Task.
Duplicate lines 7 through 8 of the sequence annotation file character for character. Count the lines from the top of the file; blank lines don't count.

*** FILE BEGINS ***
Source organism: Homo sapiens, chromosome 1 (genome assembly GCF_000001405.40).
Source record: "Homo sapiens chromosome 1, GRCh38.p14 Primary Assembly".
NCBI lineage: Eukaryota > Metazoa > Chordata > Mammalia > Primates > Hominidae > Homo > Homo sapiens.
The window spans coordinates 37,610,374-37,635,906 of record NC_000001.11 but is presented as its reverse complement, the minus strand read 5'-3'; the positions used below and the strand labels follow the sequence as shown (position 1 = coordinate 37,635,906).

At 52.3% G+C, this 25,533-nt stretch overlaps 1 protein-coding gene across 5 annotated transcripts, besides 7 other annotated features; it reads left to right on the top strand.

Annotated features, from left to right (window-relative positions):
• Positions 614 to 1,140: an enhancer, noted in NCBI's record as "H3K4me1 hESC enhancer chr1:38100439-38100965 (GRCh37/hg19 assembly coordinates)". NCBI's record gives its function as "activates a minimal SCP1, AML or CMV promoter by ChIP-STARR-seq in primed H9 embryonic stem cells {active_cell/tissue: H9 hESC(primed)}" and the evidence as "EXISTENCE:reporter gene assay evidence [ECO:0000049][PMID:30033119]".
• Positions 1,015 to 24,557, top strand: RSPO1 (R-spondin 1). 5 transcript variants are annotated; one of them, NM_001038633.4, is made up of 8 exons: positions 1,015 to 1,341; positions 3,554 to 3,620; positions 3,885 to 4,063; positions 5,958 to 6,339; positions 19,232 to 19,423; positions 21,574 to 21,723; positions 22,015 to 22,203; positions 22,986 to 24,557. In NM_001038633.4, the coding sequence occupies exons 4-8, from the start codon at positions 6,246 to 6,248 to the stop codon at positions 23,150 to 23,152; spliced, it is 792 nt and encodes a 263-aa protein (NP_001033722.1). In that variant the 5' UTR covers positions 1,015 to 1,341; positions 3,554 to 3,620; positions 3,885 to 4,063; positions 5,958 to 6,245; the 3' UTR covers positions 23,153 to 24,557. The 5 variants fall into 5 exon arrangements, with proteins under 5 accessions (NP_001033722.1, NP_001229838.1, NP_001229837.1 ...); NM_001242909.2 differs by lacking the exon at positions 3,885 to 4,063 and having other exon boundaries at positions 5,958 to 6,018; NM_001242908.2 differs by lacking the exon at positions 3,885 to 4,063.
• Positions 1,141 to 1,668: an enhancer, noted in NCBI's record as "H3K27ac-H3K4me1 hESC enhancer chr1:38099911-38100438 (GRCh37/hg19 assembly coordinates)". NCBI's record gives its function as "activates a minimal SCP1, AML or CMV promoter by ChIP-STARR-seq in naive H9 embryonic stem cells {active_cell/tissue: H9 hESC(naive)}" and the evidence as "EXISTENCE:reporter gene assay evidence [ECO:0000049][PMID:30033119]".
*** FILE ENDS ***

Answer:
• Positions 614 to 1,140: an enhancer, noted in NCBI's record as "H3K4me1 hESC enhancer chr1:38100439-38100965 (GRCh37/hg19 assembly coordinates)". NCBI's record gives its function as "activates a minimal SCP1, AML or CMV promoter by ChIP-STARR-seq in primed H9 embryonic stem cells {active_cell/tissue: H9 hESC(primed)}" and the evidence as "EXISTENCE:reporter gene assay evidence [ECO:0000049][PMID:30033119]".
• Positions 1,015 to 24,557, top strand: RSPO1 (R-spondin 1). 5 transcript variants are annotated; one of them, NM_001038633.4, is made up of 8 exons: positions 1,015 to 1,341; positions 3,554 to 3,620; positions 3,885 to 4,063; positions 5,958 to 6,339; positions 19,232 to 19,423; positions 21,574 to 21,723; positions 22,015 to 22,203; positions 22,986 to 24,557. In NM_001038633.4, the coding sequence occupies exons 4-8, from the start codon at positions 6,246 to 6,248 to the stop codon at positions 23,150 to 23,152; spliced, it is 792 nt and encodes a 263-aa protein (NP_001033722.1). In that variant the 5' UTR covers positions 1,015 to 1,341; positions 3,554 to 3,620; positions 3,885 to 4,063; positions 5,958 to 6,245; the 3' UTR covers positions 23,153 to 24,557. The 5 variants fall into 5 exon arrangements, with proteins under 5 accessions (NP_001033722.1, NP_001229838.1, NP_001229837.1 ...); NM_001242909.2 differs by lacking the exon at positions 3,885 to 4,063 and having other exon boundaries at positions 5,958 to 6,018; NM_001242908.2 differs by lacking the exon at positions 3,885 to 4,063.